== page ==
EU asserts power over France, takes legal action over Gypsies

Raf Casert
Associated Press

BRUSSELS — The European Union decided Wednesday to launch legal action against France over its expulsions of Gypsies, or Roma, to poorer EU nations but said it lacked proof that Paris acted in a discriminatory way.

The EU decision gives France more time to defend its expulsions of more than 1,000 illegal Roma immigrants, mostly to Romania, and its demolition of hundreds of Roma camps in recent weeks.

France’s government cheered that part of the decision, and claimed victory in its standoff with the EU’s head office over expelling of one of Europe’s poorest minorities.

“The European Commission today has decided to open infringement procedures against France,” EU Justice Commissioner Viviane Reding said in an interview with The Associated Press. She said the procedures will focus on France’s failure to apply EU rules of free movement of citizens across the 27-nation bloc. That could eventually lead to France being sent to court.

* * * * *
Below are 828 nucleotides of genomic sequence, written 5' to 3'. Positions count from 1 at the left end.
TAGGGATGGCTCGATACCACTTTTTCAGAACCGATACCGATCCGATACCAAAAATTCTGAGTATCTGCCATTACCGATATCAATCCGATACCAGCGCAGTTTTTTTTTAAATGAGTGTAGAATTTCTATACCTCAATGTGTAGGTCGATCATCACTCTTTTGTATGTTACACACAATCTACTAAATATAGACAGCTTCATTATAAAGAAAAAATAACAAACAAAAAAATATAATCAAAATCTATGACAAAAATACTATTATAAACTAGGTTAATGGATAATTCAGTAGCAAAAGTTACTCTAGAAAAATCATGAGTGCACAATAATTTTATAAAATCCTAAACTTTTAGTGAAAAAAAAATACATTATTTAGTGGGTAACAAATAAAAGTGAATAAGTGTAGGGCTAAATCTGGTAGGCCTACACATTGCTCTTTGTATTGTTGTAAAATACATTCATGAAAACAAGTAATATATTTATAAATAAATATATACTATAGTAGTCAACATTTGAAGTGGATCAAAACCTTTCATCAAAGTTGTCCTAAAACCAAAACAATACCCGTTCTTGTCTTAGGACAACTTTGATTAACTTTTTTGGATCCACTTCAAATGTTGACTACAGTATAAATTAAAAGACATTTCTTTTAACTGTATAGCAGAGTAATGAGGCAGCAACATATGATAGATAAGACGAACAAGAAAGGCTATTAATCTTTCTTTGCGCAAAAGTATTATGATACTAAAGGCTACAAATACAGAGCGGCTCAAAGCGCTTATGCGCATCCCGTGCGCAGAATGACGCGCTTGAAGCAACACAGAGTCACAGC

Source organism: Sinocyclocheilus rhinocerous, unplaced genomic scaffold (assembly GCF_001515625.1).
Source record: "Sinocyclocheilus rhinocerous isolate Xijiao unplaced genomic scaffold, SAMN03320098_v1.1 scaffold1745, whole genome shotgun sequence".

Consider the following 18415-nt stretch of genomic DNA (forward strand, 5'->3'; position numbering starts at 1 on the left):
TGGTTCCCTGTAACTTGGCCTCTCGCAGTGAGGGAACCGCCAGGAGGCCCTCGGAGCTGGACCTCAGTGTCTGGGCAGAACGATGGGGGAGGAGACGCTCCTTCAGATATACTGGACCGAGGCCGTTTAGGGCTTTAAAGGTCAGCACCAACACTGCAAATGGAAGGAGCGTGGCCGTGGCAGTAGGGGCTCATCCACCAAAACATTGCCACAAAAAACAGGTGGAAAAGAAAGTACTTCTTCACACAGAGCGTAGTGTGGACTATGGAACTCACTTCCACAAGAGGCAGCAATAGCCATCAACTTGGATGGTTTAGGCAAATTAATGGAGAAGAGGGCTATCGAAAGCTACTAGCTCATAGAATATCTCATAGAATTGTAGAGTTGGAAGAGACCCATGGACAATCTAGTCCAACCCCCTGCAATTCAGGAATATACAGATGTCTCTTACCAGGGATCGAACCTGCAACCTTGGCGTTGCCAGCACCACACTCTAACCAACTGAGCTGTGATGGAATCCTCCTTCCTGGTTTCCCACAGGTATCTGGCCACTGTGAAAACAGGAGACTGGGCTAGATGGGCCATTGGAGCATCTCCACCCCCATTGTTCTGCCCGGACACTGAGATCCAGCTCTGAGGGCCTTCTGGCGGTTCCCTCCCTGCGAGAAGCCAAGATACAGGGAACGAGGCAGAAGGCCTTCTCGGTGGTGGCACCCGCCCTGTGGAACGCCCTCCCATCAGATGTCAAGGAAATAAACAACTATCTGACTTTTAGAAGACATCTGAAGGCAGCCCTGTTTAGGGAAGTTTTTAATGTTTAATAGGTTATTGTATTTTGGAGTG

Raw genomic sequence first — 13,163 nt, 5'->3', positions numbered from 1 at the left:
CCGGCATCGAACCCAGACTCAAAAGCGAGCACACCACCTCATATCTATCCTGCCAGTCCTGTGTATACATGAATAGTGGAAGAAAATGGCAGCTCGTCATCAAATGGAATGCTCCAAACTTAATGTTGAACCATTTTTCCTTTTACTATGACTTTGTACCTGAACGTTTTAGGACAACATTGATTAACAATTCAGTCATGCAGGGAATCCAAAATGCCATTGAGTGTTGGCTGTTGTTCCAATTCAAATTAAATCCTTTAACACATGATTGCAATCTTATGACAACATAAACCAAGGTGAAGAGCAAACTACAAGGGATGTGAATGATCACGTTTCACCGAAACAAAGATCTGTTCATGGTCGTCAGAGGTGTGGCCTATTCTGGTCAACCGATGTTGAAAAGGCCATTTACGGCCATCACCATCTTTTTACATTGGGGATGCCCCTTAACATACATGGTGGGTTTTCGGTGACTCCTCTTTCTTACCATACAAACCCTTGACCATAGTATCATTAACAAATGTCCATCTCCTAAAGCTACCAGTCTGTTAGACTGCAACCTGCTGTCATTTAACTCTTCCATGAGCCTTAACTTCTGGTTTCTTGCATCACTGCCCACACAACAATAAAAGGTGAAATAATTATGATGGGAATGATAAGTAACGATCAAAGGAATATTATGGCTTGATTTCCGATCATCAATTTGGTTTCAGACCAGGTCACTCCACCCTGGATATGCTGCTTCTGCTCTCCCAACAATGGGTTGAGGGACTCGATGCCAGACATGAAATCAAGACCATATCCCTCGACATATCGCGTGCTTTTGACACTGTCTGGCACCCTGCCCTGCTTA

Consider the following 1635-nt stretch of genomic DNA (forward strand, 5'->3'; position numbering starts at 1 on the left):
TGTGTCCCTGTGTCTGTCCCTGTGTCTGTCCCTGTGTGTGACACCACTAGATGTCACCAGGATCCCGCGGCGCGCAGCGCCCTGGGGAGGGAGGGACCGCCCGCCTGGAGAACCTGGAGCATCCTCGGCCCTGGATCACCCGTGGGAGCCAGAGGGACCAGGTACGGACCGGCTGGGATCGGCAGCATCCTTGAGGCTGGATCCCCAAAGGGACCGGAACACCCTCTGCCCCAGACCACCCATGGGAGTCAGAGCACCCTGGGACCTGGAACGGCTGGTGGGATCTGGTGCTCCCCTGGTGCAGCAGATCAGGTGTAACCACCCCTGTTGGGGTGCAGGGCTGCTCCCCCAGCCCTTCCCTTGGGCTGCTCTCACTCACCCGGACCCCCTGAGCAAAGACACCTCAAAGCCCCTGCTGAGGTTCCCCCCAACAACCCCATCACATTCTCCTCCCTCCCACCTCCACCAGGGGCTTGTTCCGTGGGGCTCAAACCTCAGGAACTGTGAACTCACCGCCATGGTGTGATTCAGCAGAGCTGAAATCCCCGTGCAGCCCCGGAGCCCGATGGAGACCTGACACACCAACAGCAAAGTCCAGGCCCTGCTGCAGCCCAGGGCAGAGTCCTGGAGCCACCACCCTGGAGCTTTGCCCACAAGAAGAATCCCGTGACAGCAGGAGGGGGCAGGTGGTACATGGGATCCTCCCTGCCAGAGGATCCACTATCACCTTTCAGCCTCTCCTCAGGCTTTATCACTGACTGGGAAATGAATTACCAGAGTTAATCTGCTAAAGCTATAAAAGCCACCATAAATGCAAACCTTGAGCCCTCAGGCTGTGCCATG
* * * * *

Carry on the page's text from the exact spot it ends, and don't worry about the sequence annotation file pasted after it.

But the commission stopped short of ruling on whether France was being discriminatory. “On the discrimination aspect, we do not have the … legal proof,” Reding said.

The decision came two weeks after Reding linked the expulsions to the mass deportations of World War II. France deported thousands of Jews to Nazi death camps and interned thousands of French Gypsies during the war.

French President Nicolas Sarkozy called her remarks “disgusting,” setting up a high-profile clash with the European Union leadership.

The Commission decision Wednesday “was far from a snub, it was the opposite,” French Immigration Minister Eric Besson told lawmakers in Paris. “The Commission took note that there was no discrimination.”

“We should all be happy,” he said. “France is emerging with its head high from its exchange with the Commission. It’s good news for everyone.”

Malik Salemkour, vice president of France’s Human Rights League, which is a member of an umbrella advocacy group for Roma called Romeurope, said he was only partly satisfied with the decision.

French activists continue to petition the Commission with testimonies and statistics to show that France is discriminating against a minority community, that “all those who are being expelled are Roma, and all those who are being evicted from shantytowns are Roma,” he said.

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